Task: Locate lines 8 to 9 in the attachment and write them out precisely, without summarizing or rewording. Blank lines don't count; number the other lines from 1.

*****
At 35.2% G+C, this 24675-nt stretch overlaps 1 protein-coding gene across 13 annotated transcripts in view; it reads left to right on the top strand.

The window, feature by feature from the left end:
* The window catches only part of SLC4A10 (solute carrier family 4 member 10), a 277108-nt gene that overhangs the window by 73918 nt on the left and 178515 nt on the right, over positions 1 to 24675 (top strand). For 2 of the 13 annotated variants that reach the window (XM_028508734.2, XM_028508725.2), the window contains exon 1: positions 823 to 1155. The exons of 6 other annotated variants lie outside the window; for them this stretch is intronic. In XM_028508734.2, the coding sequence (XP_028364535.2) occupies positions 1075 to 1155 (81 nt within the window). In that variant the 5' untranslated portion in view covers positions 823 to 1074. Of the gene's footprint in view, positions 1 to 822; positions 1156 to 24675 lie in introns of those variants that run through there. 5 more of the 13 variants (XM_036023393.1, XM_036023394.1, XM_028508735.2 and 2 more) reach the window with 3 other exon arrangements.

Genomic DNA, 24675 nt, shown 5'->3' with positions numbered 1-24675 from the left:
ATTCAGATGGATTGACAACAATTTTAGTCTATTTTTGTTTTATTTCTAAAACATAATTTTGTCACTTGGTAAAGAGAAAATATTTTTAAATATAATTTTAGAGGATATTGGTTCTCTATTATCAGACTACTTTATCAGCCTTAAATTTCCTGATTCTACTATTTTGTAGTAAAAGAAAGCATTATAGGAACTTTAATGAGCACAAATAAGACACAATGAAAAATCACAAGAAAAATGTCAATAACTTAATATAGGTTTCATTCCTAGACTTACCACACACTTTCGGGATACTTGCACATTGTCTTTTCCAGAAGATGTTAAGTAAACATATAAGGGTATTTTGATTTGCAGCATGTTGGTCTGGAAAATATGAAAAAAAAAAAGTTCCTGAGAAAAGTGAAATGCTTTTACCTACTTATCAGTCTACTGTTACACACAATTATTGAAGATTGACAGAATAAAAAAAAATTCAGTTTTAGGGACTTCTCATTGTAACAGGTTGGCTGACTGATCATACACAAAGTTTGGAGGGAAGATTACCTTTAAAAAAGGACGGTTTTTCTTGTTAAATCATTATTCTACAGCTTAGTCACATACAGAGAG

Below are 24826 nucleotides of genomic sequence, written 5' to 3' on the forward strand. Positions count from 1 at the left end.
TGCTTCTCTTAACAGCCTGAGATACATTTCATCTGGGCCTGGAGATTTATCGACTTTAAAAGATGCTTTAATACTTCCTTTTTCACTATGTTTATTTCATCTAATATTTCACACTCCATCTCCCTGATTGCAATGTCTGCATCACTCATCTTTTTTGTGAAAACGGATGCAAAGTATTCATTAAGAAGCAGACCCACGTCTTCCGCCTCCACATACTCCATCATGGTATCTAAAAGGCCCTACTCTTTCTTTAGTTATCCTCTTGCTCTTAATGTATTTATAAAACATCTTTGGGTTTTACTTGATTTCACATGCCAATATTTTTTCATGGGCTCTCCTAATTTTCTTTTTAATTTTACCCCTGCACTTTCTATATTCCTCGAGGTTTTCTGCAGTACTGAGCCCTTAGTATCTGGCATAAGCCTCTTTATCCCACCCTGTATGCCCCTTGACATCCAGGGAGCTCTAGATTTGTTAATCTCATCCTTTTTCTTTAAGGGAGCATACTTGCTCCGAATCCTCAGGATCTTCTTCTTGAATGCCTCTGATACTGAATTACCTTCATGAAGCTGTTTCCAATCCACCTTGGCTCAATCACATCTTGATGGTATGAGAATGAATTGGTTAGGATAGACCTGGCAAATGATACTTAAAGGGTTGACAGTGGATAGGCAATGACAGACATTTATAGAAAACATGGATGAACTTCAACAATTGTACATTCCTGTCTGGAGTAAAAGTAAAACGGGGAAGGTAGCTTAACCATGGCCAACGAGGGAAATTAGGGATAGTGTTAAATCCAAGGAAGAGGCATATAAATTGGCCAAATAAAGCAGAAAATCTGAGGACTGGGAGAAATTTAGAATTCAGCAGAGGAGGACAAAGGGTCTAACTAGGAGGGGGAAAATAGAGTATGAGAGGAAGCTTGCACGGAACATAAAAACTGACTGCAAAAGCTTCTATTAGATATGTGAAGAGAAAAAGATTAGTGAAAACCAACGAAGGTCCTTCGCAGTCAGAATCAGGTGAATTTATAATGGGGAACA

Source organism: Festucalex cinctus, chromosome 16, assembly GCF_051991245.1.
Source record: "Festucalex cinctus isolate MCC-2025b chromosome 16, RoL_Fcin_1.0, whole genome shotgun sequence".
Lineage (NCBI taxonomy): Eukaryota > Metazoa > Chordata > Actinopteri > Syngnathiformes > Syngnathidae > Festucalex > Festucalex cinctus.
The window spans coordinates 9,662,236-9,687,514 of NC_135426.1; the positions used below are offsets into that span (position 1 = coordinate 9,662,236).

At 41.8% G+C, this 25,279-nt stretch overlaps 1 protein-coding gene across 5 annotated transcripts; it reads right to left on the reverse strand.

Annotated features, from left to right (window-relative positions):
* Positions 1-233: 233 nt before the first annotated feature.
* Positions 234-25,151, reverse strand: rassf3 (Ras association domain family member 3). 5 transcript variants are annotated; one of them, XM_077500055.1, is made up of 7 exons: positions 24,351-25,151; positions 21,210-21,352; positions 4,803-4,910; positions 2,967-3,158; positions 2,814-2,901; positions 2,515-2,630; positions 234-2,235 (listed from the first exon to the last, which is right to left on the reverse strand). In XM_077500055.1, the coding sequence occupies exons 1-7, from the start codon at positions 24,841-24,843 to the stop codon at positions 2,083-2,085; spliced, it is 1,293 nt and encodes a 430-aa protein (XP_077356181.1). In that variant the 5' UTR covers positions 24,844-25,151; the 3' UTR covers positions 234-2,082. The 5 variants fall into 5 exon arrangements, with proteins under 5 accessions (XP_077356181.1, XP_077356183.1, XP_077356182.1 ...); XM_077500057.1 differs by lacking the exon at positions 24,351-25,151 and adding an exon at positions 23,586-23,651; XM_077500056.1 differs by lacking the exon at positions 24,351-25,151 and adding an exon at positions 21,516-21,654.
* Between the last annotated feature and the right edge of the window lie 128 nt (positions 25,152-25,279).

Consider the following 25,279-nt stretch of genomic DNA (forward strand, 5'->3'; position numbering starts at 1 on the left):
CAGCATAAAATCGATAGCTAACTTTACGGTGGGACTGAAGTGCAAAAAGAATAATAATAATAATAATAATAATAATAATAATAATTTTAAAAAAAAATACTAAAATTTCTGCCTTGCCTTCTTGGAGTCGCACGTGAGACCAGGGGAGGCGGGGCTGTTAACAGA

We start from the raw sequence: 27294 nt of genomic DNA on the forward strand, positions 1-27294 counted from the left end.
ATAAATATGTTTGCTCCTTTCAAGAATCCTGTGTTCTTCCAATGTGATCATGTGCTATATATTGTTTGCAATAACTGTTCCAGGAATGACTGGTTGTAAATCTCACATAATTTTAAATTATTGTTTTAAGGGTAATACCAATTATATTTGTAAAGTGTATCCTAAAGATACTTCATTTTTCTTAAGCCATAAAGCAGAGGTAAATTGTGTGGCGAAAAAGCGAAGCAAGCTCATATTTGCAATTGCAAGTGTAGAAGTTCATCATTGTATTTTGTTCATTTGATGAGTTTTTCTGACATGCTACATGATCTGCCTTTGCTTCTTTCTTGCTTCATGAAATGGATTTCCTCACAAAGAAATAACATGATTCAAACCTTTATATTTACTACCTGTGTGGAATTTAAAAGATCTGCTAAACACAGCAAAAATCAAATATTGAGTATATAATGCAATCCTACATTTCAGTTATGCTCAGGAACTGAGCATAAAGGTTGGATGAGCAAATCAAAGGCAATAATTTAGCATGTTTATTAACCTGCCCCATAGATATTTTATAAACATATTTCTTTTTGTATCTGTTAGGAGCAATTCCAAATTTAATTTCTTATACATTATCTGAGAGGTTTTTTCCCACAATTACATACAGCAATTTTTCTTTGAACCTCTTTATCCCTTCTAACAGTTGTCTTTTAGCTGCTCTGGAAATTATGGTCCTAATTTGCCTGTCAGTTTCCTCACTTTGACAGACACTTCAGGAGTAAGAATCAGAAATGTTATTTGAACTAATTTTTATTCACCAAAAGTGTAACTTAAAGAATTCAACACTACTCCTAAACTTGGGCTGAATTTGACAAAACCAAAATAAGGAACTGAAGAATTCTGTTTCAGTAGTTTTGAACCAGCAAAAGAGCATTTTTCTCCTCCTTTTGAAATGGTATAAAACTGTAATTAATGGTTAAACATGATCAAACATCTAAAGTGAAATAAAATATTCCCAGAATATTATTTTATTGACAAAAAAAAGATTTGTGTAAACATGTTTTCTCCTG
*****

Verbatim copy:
Source organism: Festucalex cinctus, chromosome 16, assembly GCF_051991245.1.
Source record: "Festucalex cinctus isolate MCC-2025b chromosome 16, RoL_Fcin_1.0, whole genome shotgun sequence".